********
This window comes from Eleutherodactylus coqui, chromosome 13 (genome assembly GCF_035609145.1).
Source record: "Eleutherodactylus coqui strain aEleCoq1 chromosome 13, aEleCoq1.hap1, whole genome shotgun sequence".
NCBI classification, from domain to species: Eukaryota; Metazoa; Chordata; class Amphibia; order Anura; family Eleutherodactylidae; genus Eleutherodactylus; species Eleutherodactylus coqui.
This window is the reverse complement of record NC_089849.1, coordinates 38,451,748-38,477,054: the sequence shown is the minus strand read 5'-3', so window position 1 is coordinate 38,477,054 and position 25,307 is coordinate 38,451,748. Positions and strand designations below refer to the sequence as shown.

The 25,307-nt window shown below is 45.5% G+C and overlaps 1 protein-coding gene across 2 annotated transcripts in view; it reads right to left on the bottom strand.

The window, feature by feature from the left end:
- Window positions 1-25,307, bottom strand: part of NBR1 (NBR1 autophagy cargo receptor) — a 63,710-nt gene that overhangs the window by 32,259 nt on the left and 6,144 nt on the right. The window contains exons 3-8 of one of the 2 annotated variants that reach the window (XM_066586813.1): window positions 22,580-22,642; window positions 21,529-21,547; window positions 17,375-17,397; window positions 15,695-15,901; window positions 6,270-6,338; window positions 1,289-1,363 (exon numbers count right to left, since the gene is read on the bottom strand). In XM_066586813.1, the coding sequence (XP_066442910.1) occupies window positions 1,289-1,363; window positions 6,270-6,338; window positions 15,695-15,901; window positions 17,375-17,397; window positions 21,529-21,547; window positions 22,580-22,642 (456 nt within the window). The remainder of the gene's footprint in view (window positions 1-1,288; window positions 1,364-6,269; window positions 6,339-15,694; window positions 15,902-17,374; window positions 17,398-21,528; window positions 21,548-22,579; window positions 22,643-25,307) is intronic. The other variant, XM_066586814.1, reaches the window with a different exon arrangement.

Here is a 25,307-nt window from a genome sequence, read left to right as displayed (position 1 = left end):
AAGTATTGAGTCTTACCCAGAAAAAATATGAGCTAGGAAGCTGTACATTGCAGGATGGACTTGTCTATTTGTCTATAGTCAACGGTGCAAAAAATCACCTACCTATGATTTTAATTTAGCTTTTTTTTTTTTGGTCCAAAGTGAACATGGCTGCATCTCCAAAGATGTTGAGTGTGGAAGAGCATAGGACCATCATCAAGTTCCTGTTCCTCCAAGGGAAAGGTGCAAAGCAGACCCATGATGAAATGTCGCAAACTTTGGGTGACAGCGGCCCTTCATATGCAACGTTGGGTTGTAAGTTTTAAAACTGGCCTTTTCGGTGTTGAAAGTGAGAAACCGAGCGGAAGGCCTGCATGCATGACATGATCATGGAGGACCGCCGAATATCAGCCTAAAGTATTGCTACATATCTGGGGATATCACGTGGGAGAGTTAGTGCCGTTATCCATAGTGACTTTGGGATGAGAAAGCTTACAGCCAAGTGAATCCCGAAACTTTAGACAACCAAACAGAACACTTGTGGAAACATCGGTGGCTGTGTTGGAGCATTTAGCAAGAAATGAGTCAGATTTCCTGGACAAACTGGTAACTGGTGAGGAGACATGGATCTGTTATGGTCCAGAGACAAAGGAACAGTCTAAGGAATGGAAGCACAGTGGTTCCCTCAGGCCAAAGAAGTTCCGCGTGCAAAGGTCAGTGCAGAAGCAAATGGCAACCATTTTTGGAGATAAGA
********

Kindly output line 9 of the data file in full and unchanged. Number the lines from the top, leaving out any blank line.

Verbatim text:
AAGTATTGAGTCTTACCCAGAAAAAATATGAGCTAGGAAGCTGTACATTGCAGGATGGACTTGTCTATTTGTCTATAGTCAACGGTGCAAAAAATCACCTACCTATGATTTTAATTTAGCTTTTTTTTTTTTGGTCCAAAGTGAACATGGCTGCATCTCCAAAGATGTTGAGTGTGGAAGAGCATAGGACCATCATCAAGTTCCTGTTCCTCCAAGGGAAAGGTGCAAAGCAGACCCATGATGAAATGTCGCAAACTTTGGGTGACAGCGGCCCTTCATATGCAACGTTGGGTTGTAAGTTTTAAAACTGGCCTTTTCGGTGTTGAAAGTGAGAAACCGAGCGGAAGGCCTGCATGCATGACATGATCATGGAGGACCGCCGAATATCAGCCTAAAGTATTGCTACATATCTGGGGATATCACGTGGGAGAGTTAGTGCCGTTATCCATAGTGACTTTGGGATGAGAAAGCTTACAGCCAAGTGAATCCCGAAACTTTAGACAACCAAACAGAACACTTGTGGAAACATCGGTGGCTGTGTTGGAGCATTTAGCAAGAAATGAGTCAGATTTCCTGGACAAACTGGTAACTGGTGAGGAGACATGGATCTGTTATGGTCCAGAGACAAAGGAACAGTCTAAGGAATGGAAGCACAGTGGTTCCCTCAGGCCAAAGAAGTTCCGCGTGCAAAGGTCAGTGCAGAAGCAAATGGCAACCATTTTTGGAGATAAGA